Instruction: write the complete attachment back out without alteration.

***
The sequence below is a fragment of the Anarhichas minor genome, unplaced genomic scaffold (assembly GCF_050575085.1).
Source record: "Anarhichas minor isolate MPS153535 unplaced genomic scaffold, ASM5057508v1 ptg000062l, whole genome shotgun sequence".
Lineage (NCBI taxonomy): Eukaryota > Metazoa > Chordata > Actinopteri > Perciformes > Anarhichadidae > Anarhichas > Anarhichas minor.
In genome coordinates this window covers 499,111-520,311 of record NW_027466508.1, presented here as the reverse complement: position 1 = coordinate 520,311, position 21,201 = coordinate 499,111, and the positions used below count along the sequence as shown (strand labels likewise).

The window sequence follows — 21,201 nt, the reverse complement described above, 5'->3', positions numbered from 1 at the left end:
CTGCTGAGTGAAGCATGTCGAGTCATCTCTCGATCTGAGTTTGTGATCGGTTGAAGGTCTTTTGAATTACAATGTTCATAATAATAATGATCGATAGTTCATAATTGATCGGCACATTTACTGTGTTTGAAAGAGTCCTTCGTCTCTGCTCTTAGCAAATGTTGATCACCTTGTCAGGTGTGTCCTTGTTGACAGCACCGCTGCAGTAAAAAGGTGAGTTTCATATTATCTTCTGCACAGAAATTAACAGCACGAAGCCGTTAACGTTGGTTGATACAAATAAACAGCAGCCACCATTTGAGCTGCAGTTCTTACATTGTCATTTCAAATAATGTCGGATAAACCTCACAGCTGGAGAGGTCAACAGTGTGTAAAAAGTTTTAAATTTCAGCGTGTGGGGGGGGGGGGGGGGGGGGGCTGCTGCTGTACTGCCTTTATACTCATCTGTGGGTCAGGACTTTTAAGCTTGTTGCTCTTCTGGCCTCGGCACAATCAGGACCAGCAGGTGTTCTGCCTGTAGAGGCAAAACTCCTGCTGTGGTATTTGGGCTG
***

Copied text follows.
The sequence below is a fragment of the Anarhichas minor genome, unplaced genomic scaffold (assembly GCF_050575085.1).
Source record: "Anarhichas minor isolate MPS153535 unplaced genomic scaffold, ASM5057508v1 ptg000062l, whole genome shotgun sequence".
Lineage (NCBI taxonomy): Eukaryota > Metazoa > Chordata > Actinopteri > Perciformes > Anarhichadidae > Anarhichas > Anarhichas minor.
In genome coordinates this window covers 499,111-520,311 of record NW_027466508.1, presented here as the reverse complement: position 1 = coordinate 520,311, position 21,201 = coordinate 499,111, and the positions used below count along the sequence as shown (strand labels likewise).

The window sequence follows — 21,201 nt, the reverse complement described above, 5'->3', positions numbered from 1 at the left end:
CTGCTGAGTGAAGCATGTCGAGTCATCTCTCGATCTGAGTTTGTGATCGGTTGAAGGTCTTTTGAATTACAATGTTCATAATAATAATGATCGATAGTTCATAATTGATCGGCACATTTACTGTGTTTGAAAGAGTCCTTCGTCTCTGCTCTTAGCAAATGTTGATCACCTTGTCAGGTGTGTCCTTGTTGACAGCACCGCTGCAGTAAAAAGGTGAGTTTCATATTATCTTCTGCACAGAAATTAACAGCACGAAGCCGTTAACGTTGGTTGATACAAATAAACAGCAGCCACCATTTGAGCTGCAGTTCTTACATTGTCATTTCAAATAATGTCGGATAAACCTCACAGCTGGAGAGGTCAACAGTGTGTAAAAAGTTTTAAATTTCAGCGTGTGGGGGGGGGGGGGGGGGGGGGCTGCTGCTGTACTGCCTTTATACTCATCTGTGGGTCAGGACTTTTAAGCTTGTTGCTCTTCTGGCCTCGGCACAATCAGGACCAGCAGGTGTTCTGCCTGTAGAGGCAAAACTCCTGCTGTGGTATTTGGGCTG